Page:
I cannot persuade myself to omit a dramatic entertainment, at which several of the gentlemen belonging to the Resolution attended one evening. The piece represented a girl as running away with our navigators from Otaheite; and the story was partly founded in truth; for a young woman had taken a passage in the ship, down to Ulietea. She happened to be present at the representation of her own adventures; which had such an effect upon her, that it was with great difficulty that she could be prevailed upon by the English gentlemen to see the play out, or to refrain from tears while it was acting. The piece concluded with the reception which she was supposed to meet with from her friends at her return; and it was a reception that was by no means favourable. As these people, when they see occasion, can add little extempore pieces to their entertainments, it is reasonable to imagine, that the representation now described was intended as a satire against the girl, and to discourage others from following her steps. Such is the sense which they entertain of the propriety of female decorum.
During Captain Cook's stay at Huaheine, breadfruit, cocoa-nuts, and other vegetable productions, were procured in abundance, but not a sufficiency of hogs to supply the daily expense of the ship. This was partly owing to a want of proper articles for traffic. The captain was obliged, therefore, to set the smiths at work to make different sorts of nails, iron tools, and instruments, in order to enable him to obtain refreshments at the islands he was yet to visit, and to support his credit and influence among the natives.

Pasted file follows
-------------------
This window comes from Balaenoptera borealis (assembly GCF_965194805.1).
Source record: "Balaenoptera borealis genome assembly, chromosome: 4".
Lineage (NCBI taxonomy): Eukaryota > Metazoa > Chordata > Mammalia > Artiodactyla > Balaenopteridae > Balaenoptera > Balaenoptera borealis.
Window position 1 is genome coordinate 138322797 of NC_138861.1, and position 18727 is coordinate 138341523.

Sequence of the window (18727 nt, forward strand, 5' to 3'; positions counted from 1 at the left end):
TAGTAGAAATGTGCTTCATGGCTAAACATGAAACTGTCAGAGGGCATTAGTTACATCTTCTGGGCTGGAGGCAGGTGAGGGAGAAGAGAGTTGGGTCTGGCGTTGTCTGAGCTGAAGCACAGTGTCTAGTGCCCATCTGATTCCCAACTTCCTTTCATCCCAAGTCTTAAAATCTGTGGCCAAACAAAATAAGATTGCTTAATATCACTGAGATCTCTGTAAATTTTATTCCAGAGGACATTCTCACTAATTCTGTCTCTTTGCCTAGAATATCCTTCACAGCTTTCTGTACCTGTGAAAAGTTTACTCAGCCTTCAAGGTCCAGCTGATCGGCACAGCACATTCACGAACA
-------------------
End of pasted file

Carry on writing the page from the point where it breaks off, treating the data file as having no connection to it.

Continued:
When our commander was ready to sail from Huaheine, Oree was the last man that went out of the vessel. At parting, Captain Cook told him, that they should meet each other no more; at which he wept and said, 'Let your sons come, we will treat them well.'
At Ulietea, to which the captain next directed his course, the events that occurred were nearly similar to those which have already been related. He had always been received by the people of this island in the most hospitable manner, and they were justly entitled to every thing which it was in his power to grant. They expressed the deepest concern at his departure, and were continually importuning him to return. Oree the chief, and his wife and daughter, but especially the two latter, scarcely ever ceased weeping. Their grief was so excessive, that it might, perhaps, be doubted whether it was entirely sincere and unaffected; but our commander was of opinion that it was real. At length, when he was ready to sail, they took a most affectionate leave. Oree's last request to Captain Cook was, that he would return; and when he could not obtain a promise to that effect, he asked the name of his burying-place. To this strange question the captain answered, without hesitation, that it was Stepney; that being the parish in which he lived when in London. Mr. Forster, to whom the same question was proposed, replied with greater wisdom and recollection, that no man, who used the sea, could say where he should be buried.